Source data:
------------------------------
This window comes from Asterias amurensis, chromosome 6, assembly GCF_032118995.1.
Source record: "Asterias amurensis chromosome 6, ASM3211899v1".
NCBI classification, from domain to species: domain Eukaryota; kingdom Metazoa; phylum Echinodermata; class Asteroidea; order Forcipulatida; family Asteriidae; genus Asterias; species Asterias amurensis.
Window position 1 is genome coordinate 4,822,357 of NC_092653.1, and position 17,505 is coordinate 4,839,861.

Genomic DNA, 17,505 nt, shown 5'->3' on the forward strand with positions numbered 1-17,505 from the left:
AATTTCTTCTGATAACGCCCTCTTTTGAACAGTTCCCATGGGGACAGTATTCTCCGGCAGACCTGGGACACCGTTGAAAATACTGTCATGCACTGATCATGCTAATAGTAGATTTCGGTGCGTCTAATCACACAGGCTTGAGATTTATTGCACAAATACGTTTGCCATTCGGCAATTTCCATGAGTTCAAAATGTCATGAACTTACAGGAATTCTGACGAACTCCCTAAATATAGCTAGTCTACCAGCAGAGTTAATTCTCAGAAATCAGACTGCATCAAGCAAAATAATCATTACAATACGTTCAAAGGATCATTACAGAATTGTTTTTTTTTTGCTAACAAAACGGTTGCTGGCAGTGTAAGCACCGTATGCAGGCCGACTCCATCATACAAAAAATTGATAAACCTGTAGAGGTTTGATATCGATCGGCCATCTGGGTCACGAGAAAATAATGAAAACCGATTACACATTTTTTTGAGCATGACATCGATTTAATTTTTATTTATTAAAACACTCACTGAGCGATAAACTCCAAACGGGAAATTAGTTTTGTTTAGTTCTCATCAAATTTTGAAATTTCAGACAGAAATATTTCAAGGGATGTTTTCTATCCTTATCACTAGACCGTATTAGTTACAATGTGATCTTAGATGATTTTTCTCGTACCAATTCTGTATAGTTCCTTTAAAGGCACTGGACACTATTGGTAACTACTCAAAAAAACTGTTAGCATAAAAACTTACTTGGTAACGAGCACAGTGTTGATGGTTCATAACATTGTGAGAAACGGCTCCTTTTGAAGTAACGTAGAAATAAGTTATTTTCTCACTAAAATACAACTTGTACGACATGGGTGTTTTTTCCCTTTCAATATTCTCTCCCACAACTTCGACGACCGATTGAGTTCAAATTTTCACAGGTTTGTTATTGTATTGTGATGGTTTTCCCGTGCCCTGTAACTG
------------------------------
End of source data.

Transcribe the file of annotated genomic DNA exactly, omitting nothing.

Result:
This window comes from Asterias amurensis, chromosome 6, assembly GCF_032118995.1.
Source record: "Asterias amurensis chromosome 6, ASM3211899v1".
NCBI classification, from domain to species: domain Eukaryota; kingdom Metazoa; phylum Echinodermata; class Asteroidea; order Forcipulatida; family Asteriidae; genus Asterias; species Asterias amurensis.
Window position 1 is genome coordinate 4,822,357 of NC_092653.1, and position 17,505 is coordinate 4,839,861.

Genomic DNA, 17,505 nt, shown 5'->3' on the forward strand with positions numbered 1-17,505 from the left:
AATTTCTTCTGATAACGCCCTCTTTTGAACAGTTCCCATGGGGACAGTATTCTCCGGCAGACCTGGGACACCGTTGAAAATACTGTCATGCACTGATCATGCTAATAGTAGATTTCGGTGCGTCTAATCACACAGGCTTGAGATTTATTGCACAAATACGTTTGCCATTCGGCAATTTCCATGAGTTCAAAATGTCATGAACTTACAGGAATTCTGACGAACTCCCTAAATATAGCTAGTCTACCAGCAGAGTTAATTCTCAGAAATCAGACTGCATCAAGCAAAATAATCATTACAATACGTTCAAAGGATCATTACAGAATTGTTTTTTTTTTGCTAACAAAACGGTTGCTGGCAGTGTAAGCACCGTATGCAGGCCGACTCCATCATACAAAAAATTGATAAACCTGTAGAGGTTTGATATCGATCGGCCATCTGGGTCACGAGAAAATAATGAAAACCGATTACACATTTTTTTGAGCATGACATCGATTTAATTTTTATTTATTAAAACACTCACTGAGCGATAAACTCCAAACGGGAAATTAGTTTTGTTTAGTTCTCATCAAATTTTGAAATTTCAGACAGAAATATTTCAAGGGATGTTTTCTATCCTTATCACTAGACCGTATTAGTTACAATGTGATCTTAGATGATTTTTCTCGTACCAATTCTGTATAGTTCCTTTAAAGGCACTGGACACTATTGGTAACTACTCAAAAAAACTGTTAGCATAAAAACTTACTTGGTAACGAGCACAGTGTTGATGGTTCATAACATTGTGAGAAACGGCTCCTTTTGAAGTAACGTAGAAATAAGTTATTTTCTCACTAAAATACAACTTGTACGACATGGGTGTTTTTTCCCTTTCAATATTCTCTCCCACAACTTCGACGACCGATTGAGTTCAAATTTTCACAGGTTTGTTATTGTATTGTGATGGTTTTCCCGTGCCCTGTAACTG